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Scripsit Henrique de Moraes Holschuh <hmh@debian.org>

> THis is not something that would bother anyone if it is a single user... but
> if you have 10k users doing that, often close enough in time, well, things
> should get MUCH worse as far as I can see.  If they are doing this at random
> times in the day, OTOH, it would not be that bad, I guess.

That's what I mean. People don't synchronize their updates - certainly
I don't synchronize with anybody, and I don't know of any mechanism
that I *could* use to sync with anybody if I wanted to.

Assume a situation where mirror bandwidth is the limiting factor, and
imagine a world with 3 mirrors.  Say that during a certain time of the
day 600 users each minute start to download updated x.org packages.
Either they can do their download sequentially, choosing a random
server; then their download will be finished in 15 minutes, and each
server has a more-or-less constant 600/3*15 = 3000 connections
active. Alternatively each user can spread his load over all three
servers; his download now takes 5 minutes, and each server _still_
sees 600*5 = 3000 active connections at any time. Thus _all_ users get
it faster by parallelizing. We get the same result if only some users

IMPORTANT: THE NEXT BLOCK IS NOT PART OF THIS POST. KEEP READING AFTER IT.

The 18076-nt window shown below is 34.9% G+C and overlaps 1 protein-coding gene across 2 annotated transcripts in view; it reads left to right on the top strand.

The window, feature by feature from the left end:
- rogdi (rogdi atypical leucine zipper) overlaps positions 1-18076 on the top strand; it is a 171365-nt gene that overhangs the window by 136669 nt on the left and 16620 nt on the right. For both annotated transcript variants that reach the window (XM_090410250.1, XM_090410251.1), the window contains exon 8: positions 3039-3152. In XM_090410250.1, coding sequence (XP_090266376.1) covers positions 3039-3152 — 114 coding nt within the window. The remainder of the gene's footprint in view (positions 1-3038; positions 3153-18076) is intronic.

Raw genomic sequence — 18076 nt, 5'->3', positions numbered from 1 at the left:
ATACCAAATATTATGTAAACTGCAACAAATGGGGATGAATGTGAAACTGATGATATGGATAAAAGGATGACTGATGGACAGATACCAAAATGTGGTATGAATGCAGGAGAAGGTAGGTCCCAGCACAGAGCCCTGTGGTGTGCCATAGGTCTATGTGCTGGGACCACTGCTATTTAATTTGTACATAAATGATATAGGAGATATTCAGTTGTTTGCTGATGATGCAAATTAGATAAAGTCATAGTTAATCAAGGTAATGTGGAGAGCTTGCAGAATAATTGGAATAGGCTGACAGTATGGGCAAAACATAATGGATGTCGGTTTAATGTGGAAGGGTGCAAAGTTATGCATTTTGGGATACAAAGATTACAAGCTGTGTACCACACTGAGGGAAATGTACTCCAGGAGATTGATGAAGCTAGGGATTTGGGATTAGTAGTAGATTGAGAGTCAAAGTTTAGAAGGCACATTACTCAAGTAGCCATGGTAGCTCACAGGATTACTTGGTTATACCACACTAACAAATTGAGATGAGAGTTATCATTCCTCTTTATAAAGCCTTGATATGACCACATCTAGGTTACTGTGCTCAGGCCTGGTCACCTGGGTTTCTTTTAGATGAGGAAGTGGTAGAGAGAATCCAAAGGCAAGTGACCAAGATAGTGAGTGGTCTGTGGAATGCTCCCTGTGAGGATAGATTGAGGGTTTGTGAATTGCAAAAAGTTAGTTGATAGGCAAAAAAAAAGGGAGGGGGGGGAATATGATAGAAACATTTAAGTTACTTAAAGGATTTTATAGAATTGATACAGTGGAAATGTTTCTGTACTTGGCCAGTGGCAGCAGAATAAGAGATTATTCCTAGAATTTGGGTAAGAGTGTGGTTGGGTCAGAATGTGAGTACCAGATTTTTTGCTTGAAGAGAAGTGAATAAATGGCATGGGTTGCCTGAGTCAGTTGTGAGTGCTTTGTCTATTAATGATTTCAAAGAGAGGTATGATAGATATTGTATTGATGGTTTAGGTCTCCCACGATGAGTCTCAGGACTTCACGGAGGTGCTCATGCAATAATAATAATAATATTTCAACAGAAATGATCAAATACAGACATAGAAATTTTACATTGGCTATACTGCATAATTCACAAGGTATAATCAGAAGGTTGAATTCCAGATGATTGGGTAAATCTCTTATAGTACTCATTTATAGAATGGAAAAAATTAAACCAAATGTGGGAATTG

parallelize - the mirrors do not see a diffence in load, the smart
users get things faster, and the sequentially downloading users get it
no slower than they would have otherwise.

The calculation becomes more murky if there is backbone congestion
which hits more than one mirror _and_ more than one end user. Then he
who opens more connections at a time (whether to one server or
several) will probably get an advantage at other users' expense.

But I don't think that backbone congestion is such a universal
condition that it should necessarily be the only scenario for making
moral decisions about what apt should be _able_ to do.

> Whether MY [a single individual] increased download speed is worth the extra
> load on the mirror network, and whether it WOULD increase the load on the
> mirror network is what we are asking here.

Hm, you are not even asking whether the mirror load would go up? What
_are_ you asking, then?

> (and for the people who can't read whole threads, my position is that we
> should never decrease the experience of a group of people to increase the
> experience of an individual).

I am questioning your assumption that doing parallel downloads will
necessarily decrease the experience of a group of people at all.

Henning Makholm            "Vi skal nok ikke begynde at undervise hinanden i
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